The good thing about local authority jobs, though, is that you get a great deal of transferable skills and knowledge. Have you tried looking at other local government institutions within reach of your current home? Many will have their own job websites that you can sign up to for updates when new jobs are posted. Someone with clerical experience within an HR team, with a business degree and a L3 qualification would sound like a shoo-in for an HR Administrator or junior HR advisor role, which would then be a good time to go for that L5 or 7 qualification.
  • Thanks for posting Robey. I have been keeping an eye out for positions in other local authorities. I was lucky enough the get shortlisted last year for a hr role in a local authority which was very close to home. Sadly the feedback I recieved was that I simply did not have enough experience which becomes really deflating over time. This seems to be an ongoing issue at the moment and it's proving difficult for me to secure a hr role. I'm at a loss at the moment I really am.
  • Hi Cass, thank you. I should have mentioned in my post, unfortunately I am fixed term so opportunities for me aren't as great as they are for permanent staff members. There are lots of other people in the department who are also hungry for more who are permanent members of staff.
  • I think what you are describing is a struggle many have (I was there too). Getting the first role that will really get you on the path that you want to get to can be hard and frustrating.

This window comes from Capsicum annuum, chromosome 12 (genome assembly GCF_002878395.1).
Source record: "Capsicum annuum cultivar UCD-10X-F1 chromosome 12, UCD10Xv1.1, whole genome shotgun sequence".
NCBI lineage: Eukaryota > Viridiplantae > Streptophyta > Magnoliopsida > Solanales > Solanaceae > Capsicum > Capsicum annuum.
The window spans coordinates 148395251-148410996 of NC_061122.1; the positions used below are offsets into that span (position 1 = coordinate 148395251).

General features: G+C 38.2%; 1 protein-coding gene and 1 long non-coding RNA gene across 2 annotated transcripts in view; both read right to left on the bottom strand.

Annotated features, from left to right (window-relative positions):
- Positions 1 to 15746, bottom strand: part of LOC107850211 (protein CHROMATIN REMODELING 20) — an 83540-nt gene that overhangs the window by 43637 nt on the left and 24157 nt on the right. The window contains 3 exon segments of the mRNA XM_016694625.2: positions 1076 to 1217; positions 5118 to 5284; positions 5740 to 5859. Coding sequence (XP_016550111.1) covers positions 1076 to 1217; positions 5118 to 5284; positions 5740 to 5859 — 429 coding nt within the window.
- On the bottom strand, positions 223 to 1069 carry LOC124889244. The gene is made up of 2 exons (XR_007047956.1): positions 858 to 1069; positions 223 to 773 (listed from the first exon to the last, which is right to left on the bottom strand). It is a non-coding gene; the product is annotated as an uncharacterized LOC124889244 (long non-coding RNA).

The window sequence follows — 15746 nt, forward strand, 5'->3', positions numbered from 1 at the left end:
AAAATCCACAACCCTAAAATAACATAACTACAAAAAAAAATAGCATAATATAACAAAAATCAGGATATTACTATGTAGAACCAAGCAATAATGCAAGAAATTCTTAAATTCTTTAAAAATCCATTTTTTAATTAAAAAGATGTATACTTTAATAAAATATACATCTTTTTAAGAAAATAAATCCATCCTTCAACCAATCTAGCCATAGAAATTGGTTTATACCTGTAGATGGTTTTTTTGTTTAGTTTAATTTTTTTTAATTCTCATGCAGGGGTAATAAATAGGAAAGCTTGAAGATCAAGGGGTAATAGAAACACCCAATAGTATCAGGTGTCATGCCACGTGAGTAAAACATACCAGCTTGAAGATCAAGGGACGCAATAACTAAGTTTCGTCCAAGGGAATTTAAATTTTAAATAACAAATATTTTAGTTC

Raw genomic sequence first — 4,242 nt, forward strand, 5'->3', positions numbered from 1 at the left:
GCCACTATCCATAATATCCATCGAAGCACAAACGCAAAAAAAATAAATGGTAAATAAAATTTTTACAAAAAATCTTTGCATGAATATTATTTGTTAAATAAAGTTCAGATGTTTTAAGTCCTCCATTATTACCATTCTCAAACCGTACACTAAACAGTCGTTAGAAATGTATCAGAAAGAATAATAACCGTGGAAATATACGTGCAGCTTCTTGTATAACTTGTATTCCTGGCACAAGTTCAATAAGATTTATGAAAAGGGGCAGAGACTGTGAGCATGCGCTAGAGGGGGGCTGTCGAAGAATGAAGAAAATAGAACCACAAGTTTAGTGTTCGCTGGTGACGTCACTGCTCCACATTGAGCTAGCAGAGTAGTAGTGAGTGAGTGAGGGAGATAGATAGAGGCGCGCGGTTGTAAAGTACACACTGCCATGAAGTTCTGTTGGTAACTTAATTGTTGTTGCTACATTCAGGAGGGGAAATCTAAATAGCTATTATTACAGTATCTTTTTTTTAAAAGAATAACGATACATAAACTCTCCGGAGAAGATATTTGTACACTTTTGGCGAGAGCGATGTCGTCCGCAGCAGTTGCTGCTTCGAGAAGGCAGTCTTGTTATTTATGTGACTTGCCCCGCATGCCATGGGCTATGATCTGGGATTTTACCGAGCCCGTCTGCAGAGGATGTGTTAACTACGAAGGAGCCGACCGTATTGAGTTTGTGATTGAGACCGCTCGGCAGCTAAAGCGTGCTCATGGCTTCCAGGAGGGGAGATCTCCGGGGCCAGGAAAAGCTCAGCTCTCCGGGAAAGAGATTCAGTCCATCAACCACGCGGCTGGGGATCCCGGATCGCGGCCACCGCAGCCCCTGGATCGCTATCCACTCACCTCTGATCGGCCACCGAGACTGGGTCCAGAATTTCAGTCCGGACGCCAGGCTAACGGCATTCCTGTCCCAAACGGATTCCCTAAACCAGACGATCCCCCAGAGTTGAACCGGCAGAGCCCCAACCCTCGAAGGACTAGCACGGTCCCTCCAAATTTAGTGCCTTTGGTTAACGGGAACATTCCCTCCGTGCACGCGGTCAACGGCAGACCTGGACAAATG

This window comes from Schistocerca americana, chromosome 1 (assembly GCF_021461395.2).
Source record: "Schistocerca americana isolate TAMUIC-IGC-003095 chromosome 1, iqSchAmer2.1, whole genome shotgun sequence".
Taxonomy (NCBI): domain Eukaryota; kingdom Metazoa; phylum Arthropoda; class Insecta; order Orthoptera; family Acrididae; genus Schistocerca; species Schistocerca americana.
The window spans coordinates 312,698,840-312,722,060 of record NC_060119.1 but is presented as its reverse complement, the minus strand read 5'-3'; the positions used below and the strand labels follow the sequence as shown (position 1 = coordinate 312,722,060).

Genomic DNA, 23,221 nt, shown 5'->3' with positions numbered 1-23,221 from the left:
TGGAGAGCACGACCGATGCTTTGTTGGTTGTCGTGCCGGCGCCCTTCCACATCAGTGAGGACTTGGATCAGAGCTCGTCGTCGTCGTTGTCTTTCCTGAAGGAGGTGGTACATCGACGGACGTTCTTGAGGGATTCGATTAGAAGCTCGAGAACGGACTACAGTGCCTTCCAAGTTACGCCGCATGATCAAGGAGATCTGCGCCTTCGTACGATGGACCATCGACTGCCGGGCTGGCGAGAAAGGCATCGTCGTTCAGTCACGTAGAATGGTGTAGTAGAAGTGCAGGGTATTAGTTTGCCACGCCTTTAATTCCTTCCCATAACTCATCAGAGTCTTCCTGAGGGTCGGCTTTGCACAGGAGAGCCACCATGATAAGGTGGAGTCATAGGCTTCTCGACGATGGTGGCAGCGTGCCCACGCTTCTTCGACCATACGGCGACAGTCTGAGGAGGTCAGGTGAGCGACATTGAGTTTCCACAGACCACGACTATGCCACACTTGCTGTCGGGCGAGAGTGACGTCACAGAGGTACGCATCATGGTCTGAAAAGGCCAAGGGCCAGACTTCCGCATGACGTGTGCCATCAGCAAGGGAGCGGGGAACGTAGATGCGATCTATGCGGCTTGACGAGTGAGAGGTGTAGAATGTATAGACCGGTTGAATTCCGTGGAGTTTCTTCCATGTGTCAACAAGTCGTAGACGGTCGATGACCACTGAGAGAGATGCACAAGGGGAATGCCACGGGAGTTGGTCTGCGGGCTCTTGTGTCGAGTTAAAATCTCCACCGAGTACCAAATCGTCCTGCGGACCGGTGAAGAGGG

As Robey said focus on HR Admin roles. I remember feeling very discouraged at some point as it sometimes feels that even for a seemingly entry position the expected work experience seems excessive. Hang in there. The right position is out there for you.
    To me it also sounds like you do have the right experience and knowledge to secure a position. Not sure if this would be helpful but have you done some interview prep/training with someone?
  • Hi Kim,

    I'm in a similar position to you - a little bit stuck! Therefore, I've opted to study towards my L5 CIPD qualification which commences this September. I graduated with a BA (hons) in Business Information Systems and an MSc in Management. I too enjoyed the HR modules and wanted to further develop on this.